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Caveat lector

PROFILE IN COWARDICE! Dallek says that Blumenthal’s right. He just won’t explain what he said:

MONDAY, MAY 19, 2003

ROBERT’S DALLIANCE: What a remarkable sentence! At present, Robert Dallek is appearing all over cable, revealing key facts about Kennedy’s girl friend. But forget all that. Here’s how he starts paragraph 10 (of 15) in his review of Sidney Blumenthal’s book about the Clinton era:

DALLEK (pgh 10): The book offers a powerful and generally persuasive defense of Bill, Hillary and Blumenthal.
You’ll have to look past Dallek’s rudeness; in a standard display of pundit hauteur, he pretends to be on a first-name basis with the former president and first lady. But don’t let his manners throw you off; Dallek’s assessment is perfectly clear. According to Dallek, Blumenthal’s book, The Clinton Wars, “offers a powerful and generally persuasive defense” of Bill and Hillary Clinton. In other words, according to Dallek, Sidney Blumenthal is basically right.

But Dallek pens more than a mere review; he offers a profile in cowardice. Having said that Blumenthal is right, Dallek spends the rest of his time failing to say what Blumenthal actually said. We aren’t told what the author was right about. Here’s paragraph 4, for example:

DALLEK: Domestic and foreign policy issues form a part of Blumenthal’s discussion, particularly Clinton’s efforts during his second four years to keep the focus on the economic and social problems at home and international strife in Africa, the Balkans, Latin America and the Middle East. But public controversies erupting out of private actions—above all the Monica Lewinsky scandal and Clinton’s impeachment and Senate trial—dwarfed the country’s and the world’s business and turn “The Clinton Wars” into a kind of lawyer’s brief for the accused.
But long before he gets to Lewinsky and impeachment, Blumenthal discusses other great “controversies”—controversies erupting out of “private actions” which, he says, simply never occurred. Most specifically, he says that the Whitewater “scandal” was a hoax, and he explains why we never found out; we never found out because mainstream press organs, like the New York Times, persistently chose not to tell us. (He also notes that Gotham’s Times ginned up this phony “scandal” in the first place.) Specifically, Blumenthal describes the way the Times and other news orgs concealed the fact that the RTC’s “Pillsbury report” exonerated the Clintons in 1995 (see THE DAILY HOWLER, 5/16/03). And then he describes another key moment. Taking us to the McDougal trial, he tells us what Starr prosecutor Ray Jahn said in open court on May 15, 1996:
RAY JAHN (quoted by Blumenthal, page 177): The President of the United States is not on trial. Why isn’t the President of the United States on trial? Why isn’t he on trial? Because he didn’t set up any phony corporations to get employees to sign for loans that were basically worthless. He didn’t get $300,000 from Capital Management like Jim and Susan McDougal did by falsely claiming their use…The President didn’t backdate any leases. He didn’t backdate any documents. He didn’t lie to any examiners, he didn’t lie to any investigators…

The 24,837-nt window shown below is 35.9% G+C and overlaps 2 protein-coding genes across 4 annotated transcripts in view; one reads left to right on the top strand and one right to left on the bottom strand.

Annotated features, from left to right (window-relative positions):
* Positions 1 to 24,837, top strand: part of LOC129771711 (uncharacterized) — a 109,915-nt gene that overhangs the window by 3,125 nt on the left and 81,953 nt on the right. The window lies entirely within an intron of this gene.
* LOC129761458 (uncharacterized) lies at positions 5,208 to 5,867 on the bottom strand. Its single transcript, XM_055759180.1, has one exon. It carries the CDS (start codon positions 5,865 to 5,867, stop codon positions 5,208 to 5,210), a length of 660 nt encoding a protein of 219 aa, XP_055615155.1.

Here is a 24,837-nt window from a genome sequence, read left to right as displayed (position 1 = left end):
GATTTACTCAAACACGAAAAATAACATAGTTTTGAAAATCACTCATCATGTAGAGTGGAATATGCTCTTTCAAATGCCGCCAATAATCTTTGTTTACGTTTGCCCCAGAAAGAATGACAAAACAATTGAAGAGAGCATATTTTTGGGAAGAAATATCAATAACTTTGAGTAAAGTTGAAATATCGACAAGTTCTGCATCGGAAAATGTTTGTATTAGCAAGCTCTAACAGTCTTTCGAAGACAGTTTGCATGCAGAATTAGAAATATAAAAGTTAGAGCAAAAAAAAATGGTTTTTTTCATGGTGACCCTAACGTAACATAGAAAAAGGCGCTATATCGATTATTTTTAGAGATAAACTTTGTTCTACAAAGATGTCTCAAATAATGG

That’s what Starr’s office said about the Clintons! But for most HOWLER readers, this will be the first time they ever saw this quote by Jahn. And Blumenthal explains that strange fact, too. According to Blumenthal, most Americans don’t know that Jahn—Ken Starr’s agent—exonerated Clinton in open court because news orgs like the New York Times actively suppressed the information:
BLUMENTHAL (page 178): Once again, the reportage on this verdict was colored by the omission of essential information. Not a single major news outlet reported Jahn’s words to the jury exonerating Clinton. Instead, the verdict was greeted routinely as “a blow to the White House,” a “setback” that “portends trouble for Clinton,” as Time put it.
In a rational world, this would be a shocking assertion of shocking misconduct. But none of this—nothing like it—is mentioned in Dallek’s review. Blumenthal is basically right, Dallek says. But he doesn’t explain what he said.

According to Dallek, Blumenthal gets even with a few easy targets. “The book is partly an exercise in score settling,” Dallek writes. “Kenneth Starr, Dick Morris, Christopher Hitchens are just a few of the tormentors who get the back of his hand.” But Hitchens and Morris are minor players. Nowhere does Dallek say that Blumenthal savages other major targets; nowhere does a reader learn that Blumenthal savages the New York Times, the Washington Post and the other major news orgs who conspired in the wars against Clinton. At one point, Dallek gives himself cover, noting that Blumenthal knocks “the modern news media.” But look how vague and uninformative he keeps it:

DALLEK (pgh 11): Blumenthal sees the modern news media, with their affinity for scandal-mongering, as principally responsible for recent political bashing. But personal attacks on public officials are as old as the Republic. Newspapers, Alexis de Tocqueville observed in 1835, “disregard principles to seize on people, following them into their private lives and laying bare their weaknesses and their vices.”